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Growing Up Gaga

The self-invented, manufactured, accidental, totally on-purpose New York creation of the world’s biggest pop star.

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O ne year ago this month, Lady Gaga arrived for an interview in the dark, oak-paneled lobby of the Roosevelt Hotel, a massive Spanish-style place in the tourist district of Hollywood that was supposed to make the area chic but has largely failed. “Just Dance,” the lead single off her first album, The Fame, had reached No. 1 in Australia, Sweden, and Canada in early 2008, but in March 2009, she was still an up-and-coming artist in America: a few thousand MySpace plays, a generic website, and a short tour as the opening act for New Kids on the Block. Gaga had a video, though. “My colleagues at radio in those three countries agreed to support her if I made a video,” says Martin Kierszenbaum, the president of A&R at her label, Interscope. The “Just Dance” video, shot a few miles from the Roosevelt, features Gaga shimmying with a disco ball in her hands while her friends drape themselves on a couch nearby—though most of those people were extras, not real friends. She didn’t know many people on the West Coast. “I don’t like Los Angeles,” she told me. “The people are awful and terribly shallow, and everybody wants to be famous but nobody wants to play the game. I’m from New York. I will kill to get what I need.”

Before the meeting, I assumed that someone with a stage name like “Lady” (her given name is Stefani Joanne Germanotta) was going to be a bit standoffish—that’s the strategy employed by most nervous young musicians on the occasion of their first real interview, in any case. But I never thought she was going to actually be Lady Gaga. These days, very few artists play the media like Bob Dylan, or stay in character as Devo’s Mark Mothersbaugh did in his early career. In the age of VH1’s Behind the Music, tabloid culture, and reality television, musicians are aware that they should show themselves to journalists in as much mundane detail as they can muster. “But Lady Gaga is my name,” she said, amazed that I would have thought otherwise. “If you know me, and you call me Stefani, you don’t really know me at all.”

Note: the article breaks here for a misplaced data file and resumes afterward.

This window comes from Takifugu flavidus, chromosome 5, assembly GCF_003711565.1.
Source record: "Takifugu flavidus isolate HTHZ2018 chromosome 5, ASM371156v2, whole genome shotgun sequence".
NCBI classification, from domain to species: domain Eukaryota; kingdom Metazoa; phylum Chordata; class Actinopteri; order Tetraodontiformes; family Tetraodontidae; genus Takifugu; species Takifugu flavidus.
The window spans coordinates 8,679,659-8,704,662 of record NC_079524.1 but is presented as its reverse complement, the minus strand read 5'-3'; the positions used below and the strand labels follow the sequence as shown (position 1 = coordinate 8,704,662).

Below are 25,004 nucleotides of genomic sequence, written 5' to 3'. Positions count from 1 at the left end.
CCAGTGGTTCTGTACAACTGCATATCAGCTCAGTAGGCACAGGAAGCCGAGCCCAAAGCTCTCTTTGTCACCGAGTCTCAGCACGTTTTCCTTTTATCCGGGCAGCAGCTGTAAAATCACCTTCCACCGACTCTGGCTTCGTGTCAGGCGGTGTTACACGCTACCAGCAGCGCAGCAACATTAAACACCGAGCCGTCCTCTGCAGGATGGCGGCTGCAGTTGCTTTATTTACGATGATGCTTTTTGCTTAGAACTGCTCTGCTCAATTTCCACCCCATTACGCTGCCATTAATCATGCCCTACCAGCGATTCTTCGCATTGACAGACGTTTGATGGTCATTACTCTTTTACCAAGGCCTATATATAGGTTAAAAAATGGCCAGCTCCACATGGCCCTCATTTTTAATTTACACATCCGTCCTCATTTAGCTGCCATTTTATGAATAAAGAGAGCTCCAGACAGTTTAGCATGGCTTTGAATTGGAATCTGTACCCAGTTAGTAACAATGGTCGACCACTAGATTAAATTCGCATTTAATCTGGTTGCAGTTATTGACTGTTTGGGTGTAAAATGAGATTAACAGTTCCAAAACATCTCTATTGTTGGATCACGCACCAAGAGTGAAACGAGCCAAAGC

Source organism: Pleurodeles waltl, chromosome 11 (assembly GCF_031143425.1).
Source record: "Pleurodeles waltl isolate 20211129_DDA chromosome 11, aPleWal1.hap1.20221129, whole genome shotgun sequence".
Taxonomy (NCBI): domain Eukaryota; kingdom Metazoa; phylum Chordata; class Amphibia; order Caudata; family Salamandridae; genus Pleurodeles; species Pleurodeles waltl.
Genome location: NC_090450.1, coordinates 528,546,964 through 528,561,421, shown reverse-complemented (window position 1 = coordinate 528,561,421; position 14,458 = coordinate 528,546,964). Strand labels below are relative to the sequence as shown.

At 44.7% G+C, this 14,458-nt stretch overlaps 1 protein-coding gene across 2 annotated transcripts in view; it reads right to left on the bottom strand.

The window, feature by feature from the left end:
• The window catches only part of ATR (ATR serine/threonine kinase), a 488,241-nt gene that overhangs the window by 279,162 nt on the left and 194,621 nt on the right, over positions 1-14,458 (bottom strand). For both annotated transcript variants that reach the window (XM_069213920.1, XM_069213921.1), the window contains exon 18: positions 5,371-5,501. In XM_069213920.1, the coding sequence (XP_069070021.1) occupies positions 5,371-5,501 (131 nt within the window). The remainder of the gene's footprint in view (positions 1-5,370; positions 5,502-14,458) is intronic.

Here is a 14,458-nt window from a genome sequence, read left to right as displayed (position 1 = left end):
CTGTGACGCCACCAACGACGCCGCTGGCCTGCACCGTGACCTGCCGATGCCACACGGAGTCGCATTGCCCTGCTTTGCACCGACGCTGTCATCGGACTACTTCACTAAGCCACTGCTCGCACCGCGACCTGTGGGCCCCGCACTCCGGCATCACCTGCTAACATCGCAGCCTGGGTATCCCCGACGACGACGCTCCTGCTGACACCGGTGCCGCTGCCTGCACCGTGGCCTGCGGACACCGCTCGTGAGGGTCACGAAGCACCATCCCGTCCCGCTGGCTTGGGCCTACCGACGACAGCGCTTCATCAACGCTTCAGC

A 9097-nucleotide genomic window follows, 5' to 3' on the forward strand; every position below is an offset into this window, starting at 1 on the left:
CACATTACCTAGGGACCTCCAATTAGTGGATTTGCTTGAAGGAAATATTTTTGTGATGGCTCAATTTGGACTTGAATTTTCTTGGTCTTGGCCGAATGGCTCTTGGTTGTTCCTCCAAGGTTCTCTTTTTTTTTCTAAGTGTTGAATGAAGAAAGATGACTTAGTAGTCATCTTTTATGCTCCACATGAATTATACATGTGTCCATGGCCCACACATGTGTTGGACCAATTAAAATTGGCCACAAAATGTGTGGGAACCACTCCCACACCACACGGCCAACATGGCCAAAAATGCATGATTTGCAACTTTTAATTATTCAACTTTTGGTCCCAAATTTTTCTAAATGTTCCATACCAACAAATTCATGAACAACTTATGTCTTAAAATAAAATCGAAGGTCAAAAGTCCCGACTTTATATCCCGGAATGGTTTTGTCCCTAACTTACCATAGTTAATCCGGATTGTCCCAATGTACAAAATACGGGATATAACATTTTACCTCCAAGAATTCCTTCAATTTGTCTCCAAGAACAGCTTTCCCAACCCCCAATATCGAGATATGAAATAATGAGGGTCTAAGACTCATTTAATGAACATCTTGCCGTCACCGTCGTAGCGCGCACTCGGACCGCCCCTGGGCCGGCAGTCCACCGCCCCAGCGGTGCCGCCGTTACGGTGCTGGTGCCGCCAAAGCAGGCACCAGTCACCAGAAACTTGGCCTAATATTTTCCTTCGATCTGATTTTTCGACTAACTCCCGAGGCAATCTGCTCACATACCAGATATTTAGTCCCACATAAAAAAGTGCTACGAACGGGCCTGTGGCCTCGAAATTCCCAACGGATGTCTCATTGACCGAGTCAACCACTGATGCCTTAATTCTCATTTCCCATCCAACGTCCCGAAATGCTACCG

Gaga eased into a brown leather couch with as much grace as possible given her outfit, a stiff white jumpsuit with a jacket cut from a Martin Margiela pattern, the enormous shoulder pads stuffed underneath the fabric extending toward her ears. At five-two and 100 pounds, with her hair styled into a mod blonde bob, she looked flush from a strict diet of starvation: “Pop stars should not eat,” she pronounced. She was young, skinny, and blonde, but she had a prominent Italian nose, the kind of nose that rarely survives on a starlet. (This was during Gaga’s “hair-bow” phase—that would be pre-hair-hat and pre-hair-telephone—and when I asked about the bow’s whereabouts, she rested her head on a pillow of her hands and said, “She’s sleeping.”) In the hallway near her table, families of tourists took pictures of one another with cameras, unaware of her presence, and she recoiled dramatically at every flash. “Oh, cameras,” she said, shielding her eyes. “I cannot bear the cameras.”

As we began the conversation, Gaga spoke carefully in a very odd accent—some combination of Madonna as Madge and a robot, an affect enhanced by the fact that she refused to remove her lightly tinted sunglasses over the course of two hours. “What I’ve discovered,” said robo-Gaga, with a photo-ready tilt of her head, “is that in art, as in music, there’s a lot of truth—and then there’s a lie. The artist is essentially creating his work to make this lie a truth, but he slides it in amongst all the others. The tiny little lie is the moment I live for, my moment. It’s the moment that the audience falls in love.”

Gaga was very taken with her new “bubble dress” at this point, and we talked about its unreality, the beauty of the imaginary. Everyone wanted that dress, but it wasn’t a dress at all—it was a bunch of plastic balls. “On my tour,” she declared, “I’m going to be in my bubble dress on a piano made of bubbles, singing about love and art and the future. I should like to make one person believe in that moment, and it would be worth every salt of a No. 1 record.” She dropped the accent for a moment now—the real girl, unartificed, was right underneath—and leaned in. “I can have hit records all day, but who fucking cares?” she explained. “A year from now, I could go away, and people might say, ‘Gosh, what ever happened to that girl who never wore pants?’ But how wonderfully memorable 30 years from now, when they say, ‘Do you remember Gaga and her bubbles?’ Because, for a minute, everybody in that room will forget every sad, painful thing in their lives, and they’ll just live in my bubble world.”


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